Maid of Ludomir
This 19th Century Hasidic woman served as an unofficial rabbi.
Reprinted from Jewish Women: A Comprehensive Historical Encyclopedia with permission of the author and the Jewish Women's Archive.
A semi-legendary figure, reputed to have been one of the few women in Hasidism who functioned as a fully-fledged spiritual master (Tzaddik or Rebbe). Most of the information about her originates in oral traditions of "old women in Volhynia," first collected and published in 1909 by the historian Samuel Abba Horodezky (1871-1987). These were subsequently subjected to his own as well as others' elaborations and expansions, which appeared in a variety of popular-historical, belletristic, journalistic and memoiristic works.
Significantly, the hagiographical literature of nineteenth-century Hasidism makes no mention whatsoever of her, nor is any mystical or ethical teaching attributed to her in other genres of Hasidic writing. She is, however, mentioned briefly in an 1883 satirical work by a maskil and, following the publication of Horodezky's reports, in a handful of twentieth-century hagiographical anthologies.
Hannah Rachel, the Maid, was the only daughter of Monesh Verbermacher, an educated and well-to-do Jew in the Volhynian town of Ludomir (Vladimir-Volynskiy). From an early age she was distinguished not only because of her beauty but also--unusually for a girl--by dint of her ardor in prayer and remarkable aptitude for scholarship.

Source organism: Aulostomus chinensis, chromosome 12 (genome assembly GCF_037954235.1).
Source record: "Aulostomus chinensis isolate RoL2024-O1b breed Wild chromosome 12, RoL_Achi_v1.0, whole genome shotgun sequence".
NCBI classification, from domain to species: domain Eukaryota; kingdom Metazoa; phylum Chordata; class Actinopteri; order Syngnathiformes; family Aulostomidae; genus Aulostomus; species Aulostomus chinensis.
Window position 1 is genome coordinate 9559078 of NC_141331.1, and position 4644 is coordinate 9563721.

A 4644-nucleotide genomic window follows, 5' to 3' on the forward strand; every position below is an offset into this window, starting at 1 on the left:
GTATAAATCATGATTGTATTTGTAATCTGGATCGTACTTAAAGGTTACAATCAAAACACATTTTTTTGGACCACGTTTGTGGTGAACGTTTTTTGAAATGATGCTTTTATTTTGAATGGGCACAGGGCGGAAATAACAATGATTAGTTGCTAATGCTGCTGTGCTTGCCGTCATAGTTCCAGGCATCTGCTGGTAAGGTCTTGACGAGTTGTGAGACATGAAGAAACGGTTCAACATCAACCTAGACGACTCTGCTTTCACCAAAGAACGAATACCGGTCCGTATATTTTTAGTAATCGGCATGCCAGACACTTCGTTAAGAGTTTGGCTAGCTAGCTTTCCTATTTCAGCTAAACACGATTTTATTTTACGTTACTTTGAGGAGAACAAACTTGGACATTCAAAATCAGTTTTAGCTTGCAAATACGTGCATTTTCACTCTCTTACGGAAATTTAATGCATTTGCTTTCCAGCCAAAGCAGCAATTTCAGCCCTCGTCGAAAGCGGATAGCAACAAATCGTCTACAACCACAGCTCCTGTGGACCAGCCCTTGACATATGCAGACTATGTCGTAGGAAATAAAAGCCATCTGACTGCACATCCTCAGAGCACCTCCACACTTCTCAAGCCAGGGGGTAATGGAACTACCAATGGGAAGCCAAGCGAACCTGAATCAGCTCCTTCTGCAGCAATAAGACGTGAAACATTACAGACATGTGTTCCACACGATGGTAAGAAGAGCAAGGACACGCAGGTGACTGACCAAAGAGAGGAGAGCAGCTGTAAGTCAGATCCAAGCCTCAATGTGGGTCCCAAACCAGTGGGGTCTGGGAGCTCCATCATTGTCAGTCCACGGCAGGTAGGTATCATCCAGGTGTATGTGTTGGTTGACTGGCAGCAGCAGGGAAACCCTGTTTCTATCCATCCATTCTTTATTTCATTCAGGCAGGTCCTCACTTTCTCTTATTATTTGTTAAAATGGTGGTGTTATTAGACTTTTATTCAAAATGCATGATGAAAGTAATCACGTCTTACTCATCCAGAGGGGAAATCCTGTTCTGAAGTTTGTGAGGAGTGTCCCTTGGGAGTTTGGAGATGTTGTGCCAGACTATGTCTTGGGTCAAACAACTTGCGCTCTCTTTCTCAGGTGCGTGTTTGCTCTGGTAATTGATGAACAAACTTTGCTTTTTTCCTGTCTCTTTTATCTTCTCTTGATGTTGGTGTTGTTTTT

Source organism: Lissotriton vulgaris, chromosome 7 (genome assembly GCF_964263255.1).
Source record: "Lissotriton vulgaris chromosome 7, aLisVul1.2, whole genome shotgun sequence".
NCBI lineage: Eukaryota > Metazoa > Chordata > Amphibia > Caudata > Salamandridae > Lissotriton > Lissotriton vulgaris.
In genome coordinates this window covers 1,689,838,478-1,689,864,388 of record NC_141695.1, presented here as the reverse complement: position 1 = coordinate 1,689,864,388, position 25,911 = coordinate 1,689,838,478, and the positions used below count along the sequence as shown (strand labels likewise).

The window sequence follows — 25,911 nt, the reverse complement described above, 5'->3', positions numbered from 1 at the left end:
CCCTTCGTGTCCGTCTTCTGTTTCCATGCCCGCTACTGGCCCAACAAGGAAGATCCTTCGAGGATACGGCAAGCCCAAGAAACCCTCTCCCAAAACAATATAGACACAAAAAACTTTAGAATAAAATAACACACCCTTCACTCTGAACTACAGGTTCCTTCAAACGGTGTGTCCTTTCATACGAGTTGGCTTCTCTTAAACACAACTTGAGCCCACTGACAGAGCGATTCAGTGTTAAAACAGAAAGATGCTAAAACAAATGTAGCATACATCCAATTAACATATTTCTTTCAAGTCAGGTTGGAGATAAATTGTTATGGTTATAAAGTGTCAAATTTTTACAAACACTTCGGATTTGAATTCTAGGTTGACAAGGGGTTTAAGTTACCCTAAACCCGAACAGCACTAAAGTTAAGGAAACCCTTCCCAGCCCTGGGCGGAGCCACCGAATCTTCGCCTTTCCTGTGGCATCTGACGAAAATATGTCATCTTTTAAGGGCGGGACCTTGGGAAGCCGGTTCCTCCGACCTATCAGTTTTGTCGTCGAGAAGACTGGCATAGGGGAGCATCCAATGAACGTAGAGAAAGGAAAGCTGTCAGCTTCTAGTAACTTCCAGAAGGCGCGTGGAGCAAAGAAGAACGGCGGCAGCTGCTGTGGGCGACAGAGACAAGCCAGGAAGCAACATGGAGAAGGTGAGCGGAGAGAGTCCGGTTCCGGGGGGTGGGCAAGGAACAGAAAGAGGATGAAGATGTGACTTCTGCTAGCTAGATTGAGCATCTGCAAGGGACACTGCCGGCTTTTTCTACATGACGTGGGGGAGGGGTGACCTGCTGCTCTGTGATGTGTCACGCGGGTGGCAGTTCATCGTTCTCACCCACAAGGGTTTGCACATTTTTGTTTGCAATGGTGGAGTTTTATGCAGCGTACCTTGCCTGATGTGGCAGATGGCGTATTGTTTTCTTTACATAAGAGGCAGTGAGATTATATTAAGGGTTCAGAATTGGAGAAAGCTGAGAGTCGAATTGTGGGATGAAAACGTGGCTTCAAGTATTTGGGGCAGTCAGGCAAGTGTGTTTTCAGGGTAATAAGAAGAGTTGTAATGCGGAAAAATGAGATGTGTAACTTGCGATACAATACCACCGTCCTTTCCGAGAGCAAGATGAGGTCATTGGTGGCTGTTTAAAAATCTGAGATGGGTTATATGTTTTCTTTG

Her betrothal to a beloved childhood playmate, which entailed the customary separation of bride and groom until the wedding, distressed the Maid and led her to withdraw from society. Her distress was exacerbated by the sudden death of her mother, following which she became a recluse, never leaving her room except to visit her mother's grave.
On one of her visits to the cemetery she fell into unconsciousness, which was followed by a prolonged and mysterious illness. When she recovered she claimed to have been given "a new and elevated soul." She broke off her engagement and declared that she would never marry, having "transcended the world of the flesh."
Gaining Special Powers
From then on she adopted the full rigor of male ritual observance and absorbed herself, like a male pietist, in intense study and prayer. She became known as the "holy Maid" or the "Virgin" of Ludomir, and acquired a reputation for miracle working. Men and women, including rabbis and scholars, flocked to the beit midrash in Ludomir which functioned as her hasidic court. She would grant blessings on request and deliver her weekly hasidic teaching at the third Sabbath meal, as was customary among male Tzaddikim.